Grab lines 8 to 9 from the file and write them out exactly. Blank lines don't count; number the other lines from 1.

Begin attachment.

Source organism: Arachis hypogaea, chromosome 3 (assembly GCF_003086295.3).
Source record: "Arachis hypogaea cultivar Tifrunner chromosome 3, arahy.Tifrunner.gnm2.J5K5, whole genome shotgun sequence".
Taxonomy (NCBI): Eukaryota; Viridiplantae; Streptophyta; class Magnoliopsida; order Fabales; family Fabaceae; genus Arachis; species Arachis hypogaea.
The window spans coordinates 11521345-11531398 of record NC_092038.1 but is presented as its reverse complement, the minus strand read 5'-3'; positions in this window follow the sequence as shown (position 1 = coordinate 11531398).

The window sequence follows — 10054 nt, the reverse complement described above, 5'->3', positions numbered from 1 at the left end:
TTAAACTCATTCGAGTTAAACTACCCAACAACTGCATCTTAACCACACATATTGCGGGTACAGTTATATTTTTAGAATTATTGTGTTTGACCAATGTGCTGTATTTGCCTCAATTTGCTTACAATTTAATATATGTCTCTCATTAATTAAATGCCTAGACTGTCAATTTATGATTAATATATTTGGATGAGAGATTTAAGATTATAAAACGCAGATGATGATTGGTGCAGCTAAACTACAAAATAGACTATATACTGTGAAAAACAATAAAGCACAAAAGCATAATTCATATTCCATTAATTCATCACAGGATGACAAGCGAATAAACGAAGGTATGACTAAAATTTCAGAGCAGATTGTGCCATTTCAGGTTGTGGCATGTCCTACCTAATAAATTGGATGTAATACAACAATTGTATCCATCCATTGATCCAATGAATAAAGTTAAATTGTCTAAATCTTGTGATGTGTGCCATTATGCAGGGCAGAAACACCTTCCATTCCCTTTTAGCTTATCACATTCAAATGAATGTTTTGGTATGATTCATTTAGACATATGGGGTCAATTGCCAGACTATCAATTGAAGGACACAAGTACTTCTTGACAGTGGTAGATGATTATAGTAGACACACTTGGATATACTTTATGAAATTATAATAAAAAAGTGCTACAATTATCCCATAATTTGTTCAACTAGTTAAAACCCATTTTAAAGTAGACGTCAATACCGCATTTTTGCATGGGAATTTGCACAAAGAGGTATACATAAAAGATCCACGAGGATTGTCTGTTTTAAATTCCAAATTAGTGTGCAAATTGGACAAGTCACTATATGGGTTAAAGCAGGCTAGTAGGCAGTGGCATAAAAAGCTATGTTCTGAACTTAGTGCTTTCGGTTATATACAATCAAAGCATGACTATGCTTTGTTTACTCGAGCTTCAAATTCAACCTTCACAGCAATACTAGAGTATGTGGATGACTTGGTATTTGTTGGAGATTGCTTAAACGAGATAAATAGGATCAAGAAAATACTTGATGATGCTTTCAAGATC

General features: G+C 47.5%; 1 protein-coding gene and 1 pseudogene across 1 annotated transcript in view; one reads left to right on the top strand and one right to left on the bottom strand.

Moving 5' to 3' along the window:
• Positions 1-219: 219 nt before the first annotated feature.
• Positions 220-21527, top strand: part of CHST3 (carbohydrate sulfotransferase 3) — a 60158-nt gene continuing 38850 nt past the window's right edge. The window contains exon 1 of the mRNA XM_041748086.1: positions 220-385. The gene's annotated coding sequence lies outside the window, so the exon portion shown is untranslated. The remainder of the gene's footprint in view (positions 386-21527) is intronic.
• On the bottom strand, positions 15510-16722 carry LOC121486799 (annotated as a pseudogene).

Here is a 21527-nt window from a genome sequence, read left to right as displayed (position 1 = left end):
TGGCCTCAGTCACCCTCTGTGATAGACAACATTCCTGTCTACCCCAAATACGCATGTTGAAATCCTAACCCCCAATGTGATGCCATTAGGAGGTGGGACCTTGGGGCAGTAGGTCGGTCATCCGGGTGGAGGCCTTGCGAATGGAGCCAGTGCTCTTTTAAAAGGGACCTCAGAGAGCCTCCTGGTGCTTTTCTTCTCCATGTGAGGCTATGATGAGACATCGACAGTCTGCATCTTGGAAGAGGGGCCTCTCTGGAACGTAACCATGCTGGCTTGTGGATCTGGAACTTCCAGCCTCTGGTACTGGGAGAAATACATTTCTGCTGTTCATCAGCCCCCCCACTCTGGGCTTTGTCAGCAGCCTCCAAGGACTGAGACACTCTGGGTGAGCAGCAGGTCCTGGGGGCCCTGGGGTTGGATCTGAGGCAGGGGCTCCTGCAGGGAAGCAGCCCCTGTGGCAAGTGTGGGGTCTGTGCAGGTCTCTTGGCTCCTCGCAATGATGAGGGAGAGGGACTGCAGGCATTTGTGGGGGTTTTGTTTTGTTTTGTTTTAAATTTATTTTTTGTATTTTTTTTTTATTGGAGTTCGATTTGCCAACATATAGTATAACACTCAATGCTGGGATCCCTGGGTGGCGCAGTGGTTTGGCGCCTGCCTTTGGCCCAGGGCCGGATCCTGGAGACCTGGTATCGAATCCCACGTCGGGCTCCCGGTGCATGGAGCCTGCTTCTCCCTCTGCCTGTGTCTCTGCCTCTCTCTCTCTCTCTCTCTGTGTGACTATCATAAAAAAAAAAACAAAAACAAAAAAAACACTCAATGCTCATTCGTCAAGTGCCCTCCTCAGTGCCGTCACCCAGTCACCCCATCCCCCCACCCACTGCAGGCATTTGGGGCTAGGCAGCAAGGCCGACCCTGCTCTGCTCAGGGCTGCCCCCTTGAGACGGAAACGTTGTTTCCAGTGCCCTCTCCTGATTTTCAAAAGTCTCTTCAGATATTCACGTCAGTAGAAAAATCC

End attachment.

Moving 5' to 3' along the window:
• Positions 1-219: 219 nt before the first annotated feature.